Structural characterization of nuclear phenotypes during Scinax fuscovarius spermatogenesis (Anura, Hylidae)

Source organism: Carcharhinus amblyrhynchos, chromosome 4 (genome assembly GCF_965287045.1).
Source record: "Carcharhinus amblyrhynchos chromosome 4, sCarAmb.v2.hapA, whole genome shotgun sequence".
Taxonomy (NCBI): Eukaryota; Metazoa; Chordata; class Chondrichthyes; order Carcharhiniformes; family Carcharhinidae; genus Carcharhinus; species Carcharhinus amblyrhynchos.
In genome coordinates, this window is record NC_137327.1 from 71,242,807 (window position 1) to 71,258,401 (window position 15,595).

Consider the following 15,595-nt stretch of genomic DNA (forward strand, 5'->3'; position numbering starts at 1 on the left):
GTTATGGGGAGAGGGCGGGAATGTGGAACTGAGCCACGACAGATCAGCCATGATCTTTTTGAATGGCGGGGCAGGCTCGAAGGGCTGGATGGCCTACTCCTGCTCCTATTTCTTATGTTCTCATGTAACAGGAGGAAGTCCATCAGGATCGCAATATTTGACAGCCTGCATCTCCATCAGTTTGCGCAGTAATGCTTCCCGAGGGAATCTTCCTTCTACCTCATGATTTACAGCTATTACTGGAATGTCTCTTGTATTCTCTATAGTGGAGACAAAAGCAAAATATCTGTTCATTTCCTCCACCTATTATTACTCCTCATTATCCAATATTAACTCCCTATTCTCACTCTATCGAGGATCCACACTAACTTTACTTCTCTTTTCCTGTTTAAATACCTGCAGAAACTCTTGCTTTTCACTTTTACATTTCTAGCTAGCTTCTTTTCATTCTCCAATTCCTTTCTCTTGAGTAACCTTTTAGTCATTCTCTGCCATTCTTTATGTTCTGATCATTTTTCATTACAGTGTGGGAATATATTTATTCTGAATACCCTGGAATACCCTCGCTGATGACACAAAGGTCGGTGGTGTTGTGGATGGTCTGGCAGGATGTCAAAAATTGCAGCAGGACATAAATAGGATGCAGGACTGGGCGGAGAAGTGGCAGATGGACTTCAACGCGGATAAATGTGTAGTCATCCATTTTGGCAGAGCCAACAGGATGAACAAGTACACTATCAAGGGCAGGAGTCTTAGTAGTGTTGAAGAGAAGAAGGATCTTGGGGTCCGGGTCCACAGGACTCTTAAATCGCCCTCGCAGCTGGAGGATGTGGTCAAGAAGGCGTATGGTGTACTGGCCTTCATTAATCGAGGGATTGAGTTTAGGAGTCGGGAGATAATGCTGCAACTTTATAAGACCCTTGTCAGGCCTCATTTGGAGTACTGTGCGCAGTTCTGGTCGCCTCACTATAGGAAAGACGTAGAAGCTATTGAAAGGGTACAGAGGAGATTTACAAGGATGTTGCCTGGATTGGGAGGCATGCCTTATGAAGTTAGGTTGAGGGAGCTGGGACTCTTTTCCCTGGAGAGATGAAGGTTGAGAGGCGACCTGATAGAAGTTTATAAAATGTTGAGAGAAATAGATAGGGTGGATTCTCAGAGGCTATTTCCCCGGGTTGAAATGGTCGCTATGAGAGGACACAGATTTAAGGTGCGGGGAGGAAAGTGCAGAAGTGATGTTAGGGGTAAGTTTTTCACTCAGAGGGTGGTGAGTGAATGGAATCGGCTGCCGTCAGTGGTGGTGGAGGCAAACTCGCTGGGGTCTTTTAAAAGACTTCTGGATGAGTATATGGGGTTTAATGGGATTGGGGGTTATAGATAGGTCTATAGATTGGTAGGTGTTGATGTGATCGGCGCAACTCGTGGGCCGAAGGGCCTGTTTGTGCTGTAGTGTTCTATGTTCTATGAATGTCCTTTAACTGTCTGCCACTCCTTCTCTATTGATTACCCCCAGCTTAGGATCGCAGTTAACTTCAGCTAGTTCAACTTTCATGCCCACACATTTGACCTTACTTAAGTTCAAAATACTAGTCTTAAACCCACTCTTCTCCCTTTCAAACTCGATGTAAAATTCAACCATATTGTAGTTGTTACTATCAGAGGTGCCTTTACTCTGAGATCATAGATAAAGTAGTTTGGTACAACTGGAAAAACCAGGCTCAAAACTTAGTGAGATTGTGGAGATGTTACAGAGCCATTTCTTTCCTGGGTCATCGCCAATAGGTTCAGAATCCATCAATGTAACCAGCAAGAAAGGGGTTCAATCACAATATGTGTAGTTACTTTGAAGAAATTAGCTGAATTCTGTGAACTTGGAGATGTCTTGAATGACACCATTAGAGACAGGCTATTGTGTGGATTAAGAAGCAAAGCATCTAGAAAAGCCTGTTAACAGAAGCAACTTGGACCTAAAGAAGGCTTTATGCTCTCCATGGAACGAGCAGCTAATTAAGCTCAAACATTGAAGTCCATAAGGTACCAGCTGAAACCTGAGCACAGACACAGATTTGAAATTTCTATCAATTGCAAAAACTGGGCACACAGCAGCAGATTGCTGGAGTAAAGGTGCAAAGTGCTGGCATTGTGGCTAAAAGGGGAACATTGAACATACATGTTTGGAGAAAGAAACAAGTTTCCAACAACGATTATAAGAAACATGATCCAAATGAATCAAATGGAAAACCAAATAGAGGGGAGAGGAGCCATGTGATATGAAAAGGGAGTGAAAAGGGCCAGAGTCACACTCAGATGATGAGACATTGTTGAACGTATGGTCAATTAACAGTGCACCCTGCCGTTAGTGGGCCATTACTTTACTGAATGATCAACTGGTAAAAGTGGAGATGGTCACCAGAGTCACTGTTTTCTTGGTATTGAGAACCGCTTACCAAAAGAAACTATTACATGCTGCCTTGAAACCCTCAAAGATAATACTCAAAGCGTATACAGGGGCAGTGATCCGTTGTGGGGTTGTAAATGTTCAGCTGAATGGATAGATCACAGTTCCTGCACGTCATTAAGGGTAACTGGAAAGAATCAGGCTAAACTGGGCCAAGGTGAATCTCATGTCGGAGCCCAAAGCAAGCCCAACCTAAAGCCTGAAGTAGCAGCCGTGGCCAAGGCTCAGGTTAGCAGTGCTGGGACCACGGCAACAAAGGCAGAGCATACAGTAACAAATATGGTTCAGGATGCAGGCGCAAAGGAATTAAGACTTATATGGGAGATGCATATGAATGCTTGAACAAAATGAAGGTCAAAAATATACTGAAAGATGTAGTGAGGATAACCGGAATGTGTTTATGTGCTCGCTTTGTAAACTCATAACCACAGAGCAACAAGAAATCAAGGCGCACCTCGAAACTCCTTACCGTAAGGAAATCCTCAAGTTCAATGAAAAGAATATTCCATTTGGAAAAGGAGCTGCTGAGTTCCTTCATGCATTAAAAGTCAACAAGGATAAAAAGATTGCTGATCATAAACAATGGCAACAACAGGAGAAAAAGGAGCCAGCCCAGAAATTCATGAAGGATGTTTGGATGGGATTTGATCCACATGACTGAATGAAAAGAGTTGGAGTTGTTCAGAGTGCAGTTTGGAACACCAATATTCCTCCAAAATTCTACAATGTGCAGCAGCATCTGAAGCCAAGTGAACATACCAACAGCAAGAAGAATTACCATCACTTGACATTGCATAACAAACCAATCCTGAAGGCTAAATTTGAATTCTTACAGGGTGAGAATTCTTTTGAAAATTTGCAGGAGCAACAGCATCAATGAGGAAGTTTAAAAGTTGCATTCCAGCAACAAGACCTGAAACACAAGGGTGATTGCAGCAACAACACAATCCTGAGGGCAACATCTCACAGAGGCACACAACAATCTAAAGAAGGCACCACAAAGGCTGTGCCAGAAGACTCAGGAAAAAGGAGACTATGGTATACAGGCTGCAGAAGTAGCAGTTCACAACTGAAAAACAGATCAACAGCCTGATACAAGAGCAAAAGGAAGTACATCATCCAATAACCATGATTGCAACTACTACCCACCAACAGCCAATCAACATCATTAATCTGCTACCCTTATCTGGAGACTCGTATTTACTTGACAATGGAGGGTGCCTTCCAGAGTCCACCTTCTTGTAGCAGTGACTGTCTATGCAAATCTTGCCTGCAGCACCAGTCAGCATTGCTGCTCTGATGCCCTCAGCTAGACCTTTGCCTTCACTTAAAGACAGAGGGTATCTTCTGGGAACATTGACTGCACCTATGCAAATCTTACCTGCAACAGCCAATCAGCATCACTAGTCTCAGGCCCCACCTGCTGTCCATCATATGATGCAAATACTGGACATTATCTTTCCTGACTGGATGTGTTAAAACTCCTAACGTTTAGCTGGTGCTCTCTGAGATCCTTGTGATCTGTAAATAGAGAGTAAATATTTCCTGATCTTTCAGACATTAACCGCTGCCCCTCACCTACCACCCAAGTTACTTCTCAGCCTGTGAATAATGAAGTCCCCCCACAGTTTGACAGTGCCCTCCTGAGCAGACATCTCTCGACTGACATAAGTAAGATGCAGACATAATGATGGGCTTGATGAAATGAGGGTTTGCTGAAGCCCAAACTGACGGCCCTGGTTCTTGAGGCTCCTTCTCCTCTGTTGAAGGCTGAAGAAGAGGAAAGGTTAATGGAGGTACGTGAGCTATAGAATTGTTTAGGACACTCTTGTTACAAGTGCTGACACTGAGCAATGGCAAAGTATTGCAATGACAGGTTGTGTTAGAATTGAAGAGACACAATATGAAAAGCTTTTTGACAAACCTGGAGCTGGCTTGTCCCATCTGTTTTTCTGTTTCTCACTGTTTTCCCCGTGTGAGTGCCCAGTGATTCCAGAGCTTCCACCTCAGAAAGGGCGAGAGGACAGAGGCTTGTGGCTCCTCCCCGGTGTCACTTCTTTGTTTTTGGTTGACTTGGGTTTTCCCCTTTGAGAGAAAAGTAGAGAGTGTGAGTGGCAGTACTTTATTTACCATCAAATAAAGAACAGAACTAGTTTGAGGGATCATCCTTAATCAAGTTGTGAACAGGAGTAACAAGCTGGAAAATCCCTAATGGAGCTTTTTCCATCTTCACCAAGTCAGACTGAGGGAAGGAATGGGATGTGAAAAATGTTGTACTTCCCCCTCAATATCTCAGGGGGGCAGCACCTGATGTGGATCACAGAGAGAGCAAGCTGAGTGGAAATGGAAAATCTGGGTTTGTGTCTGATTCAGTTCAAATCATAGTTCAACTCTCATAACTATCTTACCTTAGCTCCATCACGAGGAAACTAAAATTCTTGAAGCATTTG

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In anuran amphibian Scinax fuscovarius, the spermatogenesis occurs in structures called seminiferous loculi, in which germ epithelium is organized in spermatocysts. Each cyst contains cells in the same stage of cytodifferentiation. Characteristics of each cellular type and their groups made the identification and differentiation of the germ lineage cells possible. In the basis of the epithelium there are the spermatogonia I, the biggest cells and always associated with the Sertoli cell. After the phase of mitotic proliferation, the cysts containing variable number of spermatogonia II are originated, quite smaller and with cellular boundaries a little distinct. After differentiation and growth in volume, the spermatocytes I appear, the nuclei of which are spherical and with different degrees of compaction of the nuclear material. Starting the meiotic process, the spermatocytes II are originated, which by means of the second meiotic division become haploid cells, the spermatids I. These two last spermatocysts are very similar. In this phase, the cells will go through a prominent process of differentiation until they form the spermatids II, which are elongated and begin to be organized in bundles supported by prominent Sertoli cells. With the process of spermiogenesis, spermatozoa appear, usually observed in compact bundles with tails turned to the lumen and their heads fitted in their support cells. In more advanced stages, the spermatozoa can be observed free in the locular lumen, ready to follow the spermatic path.